Today, which is robot day, is all about links. Hmmmm. Perhaps this should have been the day I gave away the Esskay tin or the the Oscar Mayer bank. Links! Get it? Get it? I crack myself up. More correctly: I am delirious with exhaustion and alone in my own house for the first time in a very long time.
There have been quite a few reviews of The Most Dangerous Thing since it was published Tuesday. I am going to present the links here, without comment. I can’t imagine anyone but my mom clicking through and she doesn’t use a computer, but I just don’t have anything to say about most of the reviews. I sat down for an interview with a Washington Post Magazine reporter this morning and the subject of reviews came up, I said what I often tell my students: That’s the price of this particular carnival ride and it’s a tariff that’s actually gone down in price because there are so many “reviews” available now. (I particularly like the people who give books a low rating on Amazon or BN.com because they don’t like the cost.)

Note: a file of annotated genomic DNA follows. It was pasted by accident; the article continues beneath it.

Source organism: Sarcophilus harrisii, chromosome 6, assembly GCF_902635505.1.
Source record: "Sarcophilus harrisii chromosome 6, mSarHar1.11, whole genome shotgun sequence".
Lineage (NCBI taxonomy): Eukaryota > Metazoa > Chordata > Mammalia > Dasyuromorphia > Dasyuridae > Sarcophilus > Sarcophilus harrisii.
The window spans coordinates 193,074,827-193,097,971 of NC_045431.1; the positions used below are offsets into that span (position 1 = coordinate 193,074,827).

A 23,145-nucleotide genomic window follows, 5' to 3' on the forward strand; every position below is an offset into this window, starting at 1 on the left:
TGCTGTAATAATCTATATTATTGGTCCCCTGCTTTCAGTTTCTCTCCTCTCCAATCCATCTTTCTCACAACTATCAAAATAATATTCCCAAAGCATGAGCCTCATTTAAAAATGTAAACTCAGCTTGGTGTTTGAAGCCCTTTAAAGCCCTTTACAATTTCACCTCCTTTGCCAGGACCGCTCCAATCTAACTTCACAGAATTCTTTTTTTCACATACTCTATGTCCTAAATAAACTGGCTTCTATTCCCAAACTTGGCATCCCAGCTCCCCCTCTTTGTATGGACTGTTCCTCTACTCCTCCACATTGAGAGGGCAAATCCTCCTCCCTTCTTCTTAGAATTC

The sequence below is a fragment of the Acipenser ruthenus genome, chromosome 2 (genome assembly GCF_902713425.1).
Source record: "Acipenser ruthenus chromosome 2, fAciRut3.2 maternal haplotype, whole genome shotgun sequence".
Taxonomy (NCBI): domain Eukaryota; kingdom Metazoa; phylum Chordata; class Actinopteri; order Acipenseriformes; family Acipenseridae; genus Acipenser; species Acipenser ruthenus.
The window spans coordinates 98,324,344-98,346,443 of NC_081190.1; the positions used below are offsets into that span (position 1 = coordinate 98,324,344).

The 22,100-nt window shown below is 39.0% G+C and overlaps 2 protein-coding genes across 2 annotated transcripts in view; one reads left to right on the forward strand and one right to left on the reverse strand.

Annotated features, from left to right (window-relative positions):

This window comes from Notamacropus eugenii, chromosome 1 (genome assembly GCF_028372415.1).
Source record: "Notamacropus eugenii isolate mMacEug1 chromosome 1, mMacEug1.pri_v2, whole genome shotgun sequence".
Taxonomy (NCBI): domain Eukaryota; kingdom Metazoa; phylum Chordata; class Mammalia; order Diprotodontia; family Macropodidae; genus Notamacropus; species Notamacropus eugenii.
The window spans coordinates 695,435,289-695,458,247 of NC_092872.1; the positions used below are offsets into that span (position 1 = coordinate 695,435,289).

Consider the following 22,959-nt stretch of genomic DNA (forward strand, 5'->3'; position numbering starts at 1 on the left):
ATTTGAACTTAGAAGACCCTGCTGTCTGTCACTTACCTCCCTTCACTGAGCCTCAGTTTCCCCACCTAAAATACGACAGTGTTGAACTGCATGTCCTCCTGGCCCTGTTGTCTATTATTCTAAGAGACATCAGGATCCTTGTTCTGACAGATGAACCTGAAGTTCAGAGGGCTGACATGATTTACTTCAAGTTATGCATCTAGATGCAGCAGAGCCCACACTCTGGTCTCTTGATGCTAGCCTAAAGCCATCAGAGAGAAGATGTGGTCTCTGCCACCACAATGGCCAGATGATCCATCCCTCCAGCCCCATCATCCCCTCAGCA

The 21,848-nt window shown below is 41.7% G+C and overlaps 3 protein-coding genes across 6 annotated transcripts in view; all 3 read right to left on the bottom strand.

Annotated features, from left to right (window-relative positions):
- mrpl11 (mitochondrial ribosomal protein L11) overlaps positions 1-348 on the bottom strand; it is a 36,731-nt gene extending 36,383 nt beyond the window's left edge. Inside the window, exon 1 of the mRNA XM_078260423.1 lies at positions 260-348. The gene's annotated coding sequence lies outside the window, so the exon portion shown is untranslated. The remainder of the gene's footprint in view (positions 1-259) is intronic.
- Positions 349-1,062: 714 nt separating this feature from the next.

But I want to single out one on Amazon, which I wouldn’t have seen if the reviewer hadn’t sent it to me. Oh, I’ll check my rankings after a big media appearance, but I am holding firm to my pledge not to read about myself on the Internet. It’s a positive review, written by a librarian in Brooklyn. But the thing that blew me away is that she started with a line from the novel that I consider seminal, although I gave it to a character who is not particularly wise or self-aware. ”You get the world on loan, on terms you don’t dictate and can’t control.” Love me, hate me, all I ask is that readers accept the novel on its own terms. And you know what? Most do.
Today’s question: How do reviews affect you? Also, if you under the lede of the People review — could you explain it to me?
Los Angeles Times
AP (Shout-out to Edgar (r) winner Bruce DeSilva for a tweet that was kinder than the headline — and, I would argue, closer to the spirit of what he wrote.)
Also two bonus links: The interview with Kate Atkinson (swoon!) and my turn as the Book Brahmin in Shelf Awareness. There are more, but I am so weary of myself. As the title of this blog indicates, these are the voices I can’t allow in my head when I’m writing. And the praise is much more dangerous than the criticism.